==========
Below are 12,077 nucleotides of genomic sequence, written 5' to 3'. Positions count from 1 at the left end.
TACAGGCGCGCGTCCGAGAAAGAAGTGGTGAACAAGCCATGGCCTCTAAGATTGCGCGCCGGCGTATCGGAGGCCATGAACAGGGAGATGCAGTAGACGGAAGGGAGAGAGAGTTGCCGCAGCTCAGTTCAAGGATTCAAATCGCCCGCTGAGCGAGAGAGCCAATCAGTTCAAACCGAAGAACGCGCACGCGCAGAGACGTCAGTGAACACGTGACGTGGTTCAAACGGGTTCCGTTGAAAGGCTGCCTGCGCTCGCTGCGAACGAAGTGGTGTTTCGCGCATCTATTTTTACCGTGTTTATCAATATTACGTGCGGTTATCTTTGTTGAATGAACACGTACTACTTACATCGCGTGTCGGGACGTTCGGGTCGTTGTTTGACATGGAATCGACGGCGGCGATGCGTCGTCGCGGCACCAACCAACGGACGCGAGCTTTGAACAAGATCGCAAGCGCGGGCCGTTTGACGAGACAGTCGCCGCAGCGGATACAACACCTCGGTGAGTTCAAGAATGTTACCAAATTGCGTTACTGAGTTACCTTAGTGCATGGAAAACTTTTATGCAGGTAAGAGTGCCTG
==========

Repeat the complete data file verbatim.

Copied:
Below are 12,077 nucleotides of genomic sequence, written 5' to 3'. Positions count from 1 at the left end.
TACAGGCGCGCGTCCGAGAAAGAAGTGGTGAACAAGCCATGGCCTCTAAGATTGCGCGCCGGCGTATCGGAGGCCATGAACAGGGAGATGCAGTAGACGGAAGGGAGAGAGAGTTGCCGCAGCTCAGTTCAAGGATTCAAATCGCCCGCTGAGCGAGAGAGCCAATCAGTTCAAACCGAAGAACGCGCACGCGCAGAGACGTCAGTGAACACGTGACGTGGTTCAAACGGGTTCCGTTGAAAGGCTGCCTGCGCTCGCTGCGAACGAAGTGGTGTTTCGCGCATCTATTTTTACCGTGTTTATCAATATTACGTGCGGTTATCTTTGTTGAATGAACACGTACTACTTACATCGCGTGTCGGGACGTTCGGGTCGTTGTTTGACATGGAATCGACGGCGGCGATGCGTCGTCGCGGCACCAACCAACGGACGCGAGCTTTGAACAAGATCGCAAGCGCGGGCCGTTTGACGAGACAGTCGCCGCAGCGGATACAACACCTCGGTGAGTTCAAGAATGTTACCAAATTGCGTTACTGAGTTACCTTAGTGCATGGAAAACTTTTATGCAGGTAAGAGTGCCTG